“I can tell you I had no idea of how challenging this job is. I really didn’t,” he said. “I was naïve about that. I think people just in general don’t realize how complicated that job is. There are so many layers: the school layer, the booster donor layer, the conference layer, the national, the student-athletes — who are the absolute joy of the business and constantly remind you of why you do what you do.”

The challenges, he said, never seemed to end. Covid, replacing a head football coach, the transfer portal all came during Coburn’s tenure. Name, Image and License legislation, which allows players the right to earn compensation on their brand, went into effect on July 1, 2021 which inspired the state of Florida to write a law to help manage its implementation, looked to athletic directors in the state, including Coburn.

“There are things coming at you every day,” he said with a laugh. “You can plan your brains out and there are things coming at you every day and you just think: Where did that come from?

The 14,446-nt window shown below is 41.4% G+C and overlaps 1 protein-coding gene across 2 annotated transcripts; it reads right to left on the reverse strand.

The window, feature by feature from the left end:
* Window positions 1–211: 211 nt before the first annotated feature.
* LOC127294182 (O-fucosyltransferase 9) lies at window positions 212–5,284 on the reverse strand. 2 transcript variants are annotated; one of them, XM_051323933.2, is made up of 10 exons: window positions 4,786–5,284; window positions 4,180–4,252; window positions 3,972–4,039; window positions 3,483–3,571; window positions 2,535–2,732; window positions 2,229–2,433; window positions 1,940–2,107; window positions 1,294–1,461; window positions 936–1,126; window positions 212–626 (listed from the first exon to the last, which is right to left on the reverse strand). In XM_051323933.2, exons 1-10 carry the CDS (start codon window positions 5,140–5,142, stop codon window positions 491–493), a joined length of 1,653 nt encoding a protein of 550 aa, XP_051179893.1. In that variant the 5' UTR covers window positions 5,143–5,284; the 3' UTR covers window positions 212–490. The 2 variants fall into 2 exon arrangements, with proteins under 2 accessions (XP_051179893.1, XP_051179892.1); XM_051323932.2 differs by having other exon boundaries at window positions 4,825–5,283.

“Mike Norvell gets Covid and you think, ‘Man, where did that come from?’ Everything is going great academically; except the one big-time player you can’t afford to lose. All of a sudden you get this call two-thirds of the way through the semester that says, ‘You better watch this one.’ What?! It’s just astonishing.”

Former FSU linebackers coach Gene McDowell used to keep the football staff on their toes with this expression: “Whenever everything looks to be going well, it means we’ve obviously overlooked something.”

“Things are never as good as they seem or as bad as they seem,” Coburn replied.

FSU succeeded in spite of challenges

While we tended to focus the interview on challenges overcome, Florida State athletics enjoyed great success during Coburn’s tenure.

The Seminoles finished No. 7 finish in the 2018-19 Learfield IMG College Director’s Cup. It was the highest finish for any ACC school and the best for FSU in a decade. FSU soccer captured the NCAA National Championship, baseball reached the College World Series, men’s basketball advanced to the Sweet 16, and 19 of FSU’s sports participated in NCAA Championship play.